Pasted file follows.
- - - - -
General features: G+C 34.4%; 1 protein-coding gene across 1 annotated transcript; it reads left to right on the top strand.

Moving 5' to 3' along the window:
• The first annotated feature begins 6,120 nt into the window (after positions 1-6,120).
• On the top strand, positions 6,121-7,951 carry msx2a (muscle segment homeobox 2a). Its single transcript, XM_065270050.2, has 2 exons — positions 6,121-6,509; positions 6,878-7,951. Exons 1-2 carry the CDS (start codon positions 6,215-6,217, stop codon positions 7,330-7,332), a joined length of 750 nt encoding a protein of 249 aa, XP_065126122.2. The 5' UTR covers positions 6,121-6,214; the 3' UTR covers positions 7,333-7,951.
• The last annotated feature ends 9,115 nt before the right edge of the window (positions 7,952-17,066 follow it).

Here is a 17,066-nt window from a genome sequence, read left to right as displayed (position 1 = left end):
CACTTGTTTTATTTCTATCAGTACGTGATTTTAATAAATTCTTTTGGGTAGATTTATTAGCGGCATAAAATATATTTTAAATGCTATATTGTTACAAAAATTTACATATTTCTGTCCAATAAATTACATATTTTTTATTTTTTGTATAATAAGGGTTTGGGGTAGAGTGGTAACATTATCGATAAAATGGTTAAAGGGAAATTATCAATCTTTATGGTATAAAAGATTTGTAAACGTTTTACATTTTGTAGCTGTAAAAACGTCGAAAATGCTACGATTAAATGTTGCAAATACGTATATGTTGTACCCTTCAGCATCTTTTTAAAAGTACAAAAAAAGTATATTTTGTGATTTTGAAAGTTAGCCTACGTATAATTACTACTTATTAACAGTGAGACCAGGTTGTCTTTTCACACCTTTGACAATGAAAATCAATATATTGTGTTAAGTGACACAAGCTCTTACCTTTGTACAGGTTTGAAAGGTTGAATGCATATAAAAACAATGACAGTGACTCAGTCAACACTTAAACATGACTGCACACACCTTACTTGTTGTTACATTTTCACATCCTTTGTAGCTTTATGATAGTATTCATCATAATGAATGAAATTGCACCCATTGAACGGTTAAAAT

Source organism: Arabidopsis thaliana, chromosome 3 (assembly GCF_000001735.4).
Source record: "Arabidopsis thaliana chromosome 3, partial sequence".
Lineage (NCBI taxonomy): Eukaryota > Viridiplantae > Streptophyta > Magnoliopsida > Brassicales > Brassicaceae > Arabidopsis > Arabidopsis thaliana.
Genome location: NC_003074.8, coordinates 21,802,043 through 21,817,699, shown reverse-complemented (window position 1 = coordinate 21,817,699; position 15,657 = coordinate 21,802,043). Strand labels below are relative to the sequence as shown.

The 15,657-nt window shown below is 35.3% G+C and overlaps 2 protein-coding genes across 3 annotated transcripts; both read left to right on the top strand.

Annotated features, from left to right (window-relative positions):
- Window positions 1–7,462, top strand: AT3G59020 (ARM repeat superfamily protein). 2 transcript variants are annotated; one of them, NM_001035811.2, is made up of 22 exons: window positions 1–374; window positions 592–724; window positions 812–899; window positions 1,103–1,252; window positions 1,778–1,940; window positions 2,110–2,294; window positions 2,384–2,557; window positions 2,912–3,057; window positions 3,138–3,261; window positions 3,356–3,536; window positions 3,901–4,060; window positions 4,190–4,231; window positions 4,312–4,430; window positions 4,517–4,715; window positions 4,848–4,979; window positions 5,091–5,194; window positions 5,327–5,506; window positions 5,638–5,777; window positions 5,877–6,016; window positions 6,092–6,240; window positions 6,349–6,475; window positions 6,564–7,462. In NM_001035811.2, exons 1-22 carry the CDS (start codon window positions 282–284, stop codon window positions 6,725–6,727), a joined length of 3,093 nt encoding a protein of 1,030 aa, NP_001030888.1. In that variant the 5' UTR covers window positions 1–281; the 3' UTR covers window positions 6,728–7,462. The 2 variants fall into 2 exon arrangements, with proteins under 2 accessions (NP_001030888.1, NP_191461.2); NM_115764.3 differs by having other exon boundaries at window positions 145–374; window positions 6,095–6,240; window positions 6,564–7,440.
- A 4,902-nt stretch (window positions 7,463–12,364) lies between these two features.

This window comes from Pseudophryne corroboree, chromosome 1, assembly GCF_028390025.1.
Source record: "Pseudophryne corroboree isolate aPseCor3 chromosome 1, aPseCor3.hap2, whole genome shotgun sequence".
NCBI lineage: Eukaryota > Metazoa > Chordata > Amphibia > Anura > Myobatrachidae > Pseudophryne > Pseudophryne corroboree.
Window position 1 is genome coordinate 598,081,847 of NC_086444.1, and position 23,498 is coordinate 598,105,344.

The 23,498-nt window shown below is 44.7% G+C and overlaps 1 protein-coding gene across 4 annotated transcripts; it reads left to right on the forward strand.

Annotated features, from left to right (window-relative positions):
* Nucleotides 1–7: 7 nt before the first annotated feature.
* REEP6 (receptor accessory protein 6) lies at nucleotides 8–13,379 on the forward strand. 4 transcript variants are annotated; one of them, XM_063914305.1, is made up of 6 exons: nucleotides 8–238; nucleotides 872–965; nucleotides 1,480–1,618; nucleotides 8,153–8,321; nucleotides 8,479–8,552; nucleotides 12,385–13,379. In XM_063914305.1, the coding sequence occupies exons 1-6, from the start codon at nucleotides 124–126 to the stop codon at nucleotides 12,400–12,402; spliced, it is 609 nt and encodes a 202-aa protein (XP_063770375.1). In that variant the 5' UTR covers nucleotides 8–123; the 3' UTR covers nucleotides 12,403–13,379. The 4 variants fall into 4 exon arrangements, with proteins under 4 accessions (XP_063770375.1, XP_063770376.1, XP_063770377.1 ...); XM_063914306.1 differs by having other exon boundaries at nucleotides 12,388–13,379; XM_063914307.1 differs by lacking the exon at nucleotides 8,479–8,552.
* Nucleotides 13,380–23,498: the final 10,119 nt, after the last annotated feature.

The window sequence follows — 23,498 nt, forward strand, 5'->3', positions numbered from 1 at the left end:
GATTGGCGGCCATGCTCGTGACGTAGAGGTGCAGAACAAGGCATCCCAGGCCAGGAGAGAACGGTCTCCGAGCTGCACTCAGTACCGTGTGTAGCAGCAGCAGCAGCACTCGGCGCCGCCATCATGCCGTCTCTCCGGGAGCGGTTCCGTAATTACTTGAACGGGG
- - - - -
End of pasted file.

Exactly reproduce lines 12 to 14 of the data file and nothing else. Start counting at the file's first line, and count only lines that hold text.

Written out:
The 15,657-nt window shown below is 35.3% G+C and overlaps 2 protein-coding genes across 3 annotated transcripts; both read left to right on the top strand.

Annotated features, from left to right (window-relative positions):
- Window positions 1–7,462, top strand: AT3G59020 (ARM repeat superfamily protein). 2 transcript variants are annotated; one of them, NM_001035811.2, is made up of 22 exons: window positions 1–374; window positions 592–724; window positions 812–899; window positions 1,103–1,252; window positions 1,778–1,940; window positions 2,110–2,294; window positions 2,384–2,557; window positions 2,912–3,057; window positions 3,138–3,261; window positions 3,356–3,536; window positions 3,901–4,060; window positions 4,190–4,231; window positions 4,312–4,430; window positions 4,517–4,715; window positions 4,848–4,979; window positions 5,091–5,194; window positions 5,327–5,506; window positions 5,638–5,777; window positions 5,877–6,016; window positions 6,092–6,240; window positions 6,349–6,475; window positions 6,564–7,462. In NM_001035811.2, exons 1-22 carry the CDS (start codon window positions 282–284, stop codon window positions 6,725–6,727), a joined length of 3,093 nt encoding a protein of 1,030 aa, NP_001030888.1. In that variant the 5' UTR covers window positions 1–281; the 3' UTR covers window positions 6,728–7,462. The 2 variants fall into 2 exon arrangements, with proteins under 2 accessions (NP_001030888.1, NP_191461.2); NM_115764.3 differs by having other exon boundaries at window positions 145–374; window positions 6,095–6,240; window positions 6,564–7,440.